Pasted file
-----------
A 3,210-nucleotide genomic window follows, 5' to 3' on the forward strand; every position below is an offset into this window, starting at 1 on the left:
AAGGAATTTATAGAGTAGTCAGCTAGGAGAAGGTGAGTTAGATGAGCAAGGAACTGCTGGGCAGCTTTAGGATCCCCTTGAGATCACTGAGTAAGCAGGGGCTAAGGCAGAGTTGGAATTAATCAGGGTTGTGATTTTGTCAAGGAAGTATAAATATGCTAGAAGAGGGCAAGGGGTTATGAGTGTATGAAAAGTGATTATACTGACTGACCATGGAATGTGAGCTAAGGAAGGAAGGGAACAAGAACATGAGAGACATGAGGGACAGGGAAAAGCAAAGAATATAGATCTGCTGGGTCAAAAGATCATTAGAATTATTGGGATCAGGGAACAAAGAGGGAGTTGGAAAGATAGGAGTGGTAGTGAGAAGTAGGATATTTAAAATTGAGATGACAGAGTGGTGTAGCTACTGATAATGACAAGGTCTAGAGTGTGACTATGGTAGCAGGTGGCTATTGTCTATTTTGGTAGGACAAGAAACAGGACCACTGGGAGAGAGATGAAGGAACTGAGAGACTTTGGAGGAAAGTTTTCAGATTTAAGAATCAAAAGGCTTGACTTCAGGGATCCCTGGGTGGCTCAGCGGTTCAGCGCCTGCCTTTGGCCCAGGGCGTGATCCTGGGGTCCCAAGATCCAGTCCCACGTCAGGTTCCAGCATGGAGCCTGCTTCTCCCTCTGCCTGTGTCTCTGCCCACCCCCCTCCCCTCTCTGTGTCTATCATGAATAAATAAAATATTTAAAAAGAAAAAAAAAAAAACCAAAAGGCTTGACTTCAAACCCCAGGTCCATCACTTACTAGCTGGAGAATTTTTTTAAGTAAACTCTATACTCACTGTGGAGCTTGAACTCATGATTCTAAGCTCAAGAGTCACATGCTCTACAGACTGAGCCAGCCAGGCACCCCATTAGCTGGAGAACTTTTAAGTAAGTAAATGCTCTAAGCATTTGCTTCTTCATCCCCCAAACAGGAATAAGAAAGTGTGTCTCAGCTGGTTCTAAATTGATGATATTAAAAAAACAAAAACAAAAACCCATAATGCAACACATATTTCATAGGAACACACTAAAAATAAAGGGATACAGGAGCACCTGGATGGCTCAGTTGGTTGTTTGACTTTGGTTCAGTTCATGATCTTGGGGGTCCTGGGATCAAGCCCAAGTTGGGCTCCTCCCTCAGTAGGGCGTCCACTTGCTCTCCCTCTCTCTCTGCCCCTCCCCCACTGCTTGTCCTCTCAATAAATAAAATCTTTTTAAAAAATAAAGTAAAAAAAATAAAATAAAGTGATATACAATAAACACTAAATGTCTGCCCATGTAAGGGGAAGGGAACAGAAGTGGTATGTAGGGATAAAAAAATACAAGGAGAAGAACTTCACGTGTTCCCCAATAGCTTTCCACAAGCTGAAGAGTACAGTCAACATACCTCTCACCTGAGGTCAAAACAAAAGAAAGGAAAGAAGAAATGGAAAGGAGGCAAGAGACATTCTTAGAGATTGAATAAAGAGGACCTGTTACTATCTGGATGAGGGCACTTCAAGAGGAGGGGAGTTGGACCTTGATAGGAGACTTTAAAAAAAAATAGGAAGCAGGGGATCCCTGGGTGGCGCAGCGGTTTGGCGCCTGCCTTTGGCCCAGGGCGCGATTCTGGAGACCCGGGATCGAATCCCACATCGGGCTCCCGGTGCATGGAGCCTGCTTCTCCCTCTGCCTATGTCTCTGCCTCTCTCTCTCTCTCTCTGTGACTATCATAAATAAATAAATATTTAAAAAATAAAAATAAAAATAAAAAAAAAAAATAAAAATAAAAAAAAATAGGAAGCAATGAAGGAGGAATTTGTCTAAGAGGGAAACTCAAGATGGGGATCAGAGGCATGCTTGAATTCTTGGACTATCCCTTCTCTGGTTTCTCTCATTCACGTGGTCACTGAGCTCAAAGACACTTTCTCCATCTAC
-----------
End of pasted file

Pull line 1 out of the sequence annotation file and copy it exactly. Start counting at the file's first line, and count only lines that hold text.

A 3,210-nucleotide genomic window follows, 5' to 3' on the forward strand; every position below is an offset into this window, starting at 1 on the left: